I think the average person, even the fairly well educated average person, doesn't really understand how banks work and how they make money. I didn't until I was well into my fifties. Certainly the core of the Tea Party doesn't, although some of the supporters of financial institution deregulation do and that is precisely why they want deregulation. Here's how Krugman explains this in part:
First he notes that the Glass-Steagall act of 1933 primarily did two things. It "established the Federal Deposit Insurance Corporation (FDIC) which guaranteed (and still guarantees) depositors against loss if their bank should happened to fail" (p. 59) Additionally, "Glass-Steagall limited the amount of risk banks could take. This was especially necessary given the establishment of deposit insurance, which could have created enormous `moral hazard.' That is, it could have created a situation in which bankers could raise lots of money, no questions asked--hey, it's all government-insured--then put that money into high-risk, high stakes investments, figuring that it was heads they win, tails the taxpayers lose."
Krugman then reminds us that this is exactly what happened during the savings and loan scandal of the Reagan administration. Likewise, the big investments banks knew during the later years of the George W. Bush administration that they were in fact too big to fail and the government in order to prevent a massive financial meltdown would have to bail them out if their Pandora's Box of risky derivatives (and other "financial instruments") went toxic. This knowledge gave them free rein to gamble like drunken sailors--well, that knowledge and the (how sweet it is!) deregulation of investment banking that took place primarily in the Reagan, Clinton and George W. Bush administrations. Toxic those gambles went and both the Bush and the Obama administrations found themselves with no choice but to bail the banks out lest the whole economy come tumbling down.
One of the results of deregulation has been the enormous increase in the wealth of the top one percent (yes, those people) and what has happened to the real income of most of the rest of us. Krugman has two charts on page 74 showing the growth in household income from 1947 to the present. While the rich have indeed gotten richer the average family has seen its income growth "slowed to a crawl."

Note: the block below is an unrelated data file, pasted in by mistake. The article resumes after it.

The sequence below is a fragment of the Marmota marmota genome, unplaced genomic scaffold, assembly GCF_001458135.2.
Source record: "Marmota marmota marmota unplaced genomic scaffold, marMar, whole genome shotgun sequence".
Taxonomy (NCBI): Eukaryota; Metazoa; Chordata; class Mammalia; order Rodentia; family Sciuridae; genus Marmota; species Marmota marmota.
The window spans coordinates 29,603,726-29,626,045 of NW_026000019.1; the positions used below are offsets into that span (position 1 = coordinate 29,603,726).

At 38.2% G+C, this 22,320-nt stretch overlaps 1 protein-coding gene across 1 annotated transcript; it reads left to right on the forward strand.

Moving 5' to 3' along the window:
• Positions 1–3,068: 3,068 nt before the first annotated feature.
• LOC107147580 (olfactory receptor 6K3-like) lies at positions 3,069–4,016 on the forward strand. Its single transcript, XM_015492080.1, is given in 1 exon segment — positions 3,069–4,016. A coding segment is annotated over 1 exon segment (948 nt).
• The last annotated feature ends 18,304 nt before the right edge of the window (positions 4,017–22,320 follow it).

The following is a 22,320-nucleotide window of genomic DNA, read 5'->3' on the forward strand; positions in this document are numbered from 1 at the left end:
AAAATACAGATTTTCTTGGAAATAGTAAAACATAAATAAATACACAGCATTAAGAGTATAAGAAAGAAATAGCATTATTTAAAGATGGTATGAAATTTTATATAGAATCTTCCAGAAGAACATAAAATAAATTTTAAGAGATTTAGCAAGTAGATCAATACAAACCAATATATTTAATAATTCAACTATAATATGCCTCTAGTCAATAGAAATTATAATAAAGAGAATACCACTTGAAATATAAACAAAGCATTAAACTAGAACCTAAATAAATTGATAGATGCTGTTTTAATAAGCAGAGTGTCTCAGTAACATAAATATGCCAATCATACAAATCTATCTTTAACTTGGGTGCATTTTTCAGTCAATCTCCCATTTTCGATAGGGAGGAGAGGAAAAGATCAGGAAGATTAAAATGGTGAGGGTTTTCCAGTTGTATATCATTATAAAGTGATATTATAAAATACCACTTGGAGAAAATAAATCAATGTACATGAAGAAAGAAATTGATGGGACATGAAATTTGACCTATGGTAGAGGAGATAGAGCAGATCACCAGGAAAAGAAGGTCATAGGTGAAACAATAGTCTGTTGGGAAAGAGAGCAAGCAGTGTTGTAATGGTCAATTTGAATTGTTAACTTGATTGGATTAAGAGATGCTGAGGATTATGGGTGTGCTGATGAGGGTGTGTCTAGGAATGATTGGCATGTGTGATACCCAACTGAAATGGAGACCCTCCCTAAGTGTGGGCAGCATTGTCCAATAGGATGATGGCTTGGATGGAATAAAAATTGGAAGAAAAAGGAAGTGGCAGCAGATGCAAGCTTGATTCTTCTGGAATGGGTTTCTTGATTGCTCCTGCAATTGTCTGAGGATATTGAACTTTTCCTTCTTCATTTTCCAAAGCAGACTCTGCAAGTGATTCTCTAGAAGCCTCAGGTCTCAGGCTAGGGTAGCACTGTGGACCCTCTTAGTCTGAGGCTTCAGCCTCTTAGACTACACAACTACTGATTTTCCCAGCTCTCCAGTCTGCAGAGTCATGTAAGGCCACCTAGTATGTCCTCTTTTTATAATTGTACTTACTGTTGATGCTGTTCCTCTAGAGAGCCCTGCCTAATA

But it's even worse than Krugman makes it appear. That's because the only reason middle income Americans have been able to tread water is because many of those families became two income families. In other words the head of household's real income has actually fallen.
Another factor in the actual decline in the average worker's buying power and the amazing increase in CEO compensation comes about, Krugman suggests, because worker's unions have lost a lot of their power. "It's surely relevant here to note the sharp decline in unionization during the 1980s, which removed one major player that might have protested huge paychecks for executives." (p. 82)
One more point. Krugman argues that the harsh austerity measures currently being acted out in Greece and other places in Europe are not only mistaken but based on a kind of "morality play" mentality. We all understand how it feels when our neighbors get away with something like buying houses they can't afford. We don't want the government to bail them out. They were fiscally irresponsible and should have to pay the piper. However even if that is true it doesn't help us by administering punishment in the form taking place in Greece, Ireland, Spain, and elsewhere. Our standard of living will suffer if we place our desire to punish others ahead of our doing what is necessary to grow the economy. It would help a lot if somehow some of the mortgage indebtedness were to be forgiven, is what Krugman suggests.
In short, there's a tremendous amount of economic wisdom in this book, so much so I would recommend it as a supplement to a college macroeconomics text. You'll find that a number of the sometimes difficult ideas in those texts are illuminated almost incidentally by Krugman as he explains how we got into this mess and how we can get out. I wish this were required reading for high school students and the members of the Congress of the United States.
--Dennis Littrell, author of "The World Is Not as We Think It Is"
Keynesianism worked well during the Great Depression, World War II, and for nearly 40 years after that, but beginning around 1980 the economic world began to turn away from the idea that the government could or should manage the economy. That more hands off approach dominated, despite plenty of evidence that it didn't work every well, right up until the financial crisis of 2008. In response to the meltdowns that fall some governments, like the US, began to practice a limited form of Keynesianism that Krugman characterizes as too little and too late, while other nations like the UK opted for austerity measures that actually made things worse.
Krugman analyzes what went wrong and what continues to go wrong, and tells us how to get out of the mess we're in. His advice isn't particularly surprising or radical: build infrastructure, do more to help underwater homeowners, invest in job creation, etc. He points out, with the same sort of withering scorn that is familiar to faithful readers of his column, the dangers of austerity programs like the one proposed by various GOP politicians and Tea Partiers and gives faint praise (being sure to point out their failure to go far enough) to efforts by the Obama Administration.
Krugman writes clearly with a good eye for a telling anecdote. It is to be hoped that after November the reelected Obama Administration, with more support from Congress, will listen to him and not the prophets of austerity who have prolonged our economic woes.
Most recent customer reviews
The focus on this book is achieving recovery rather than going into a lot of detail about how or why...Read more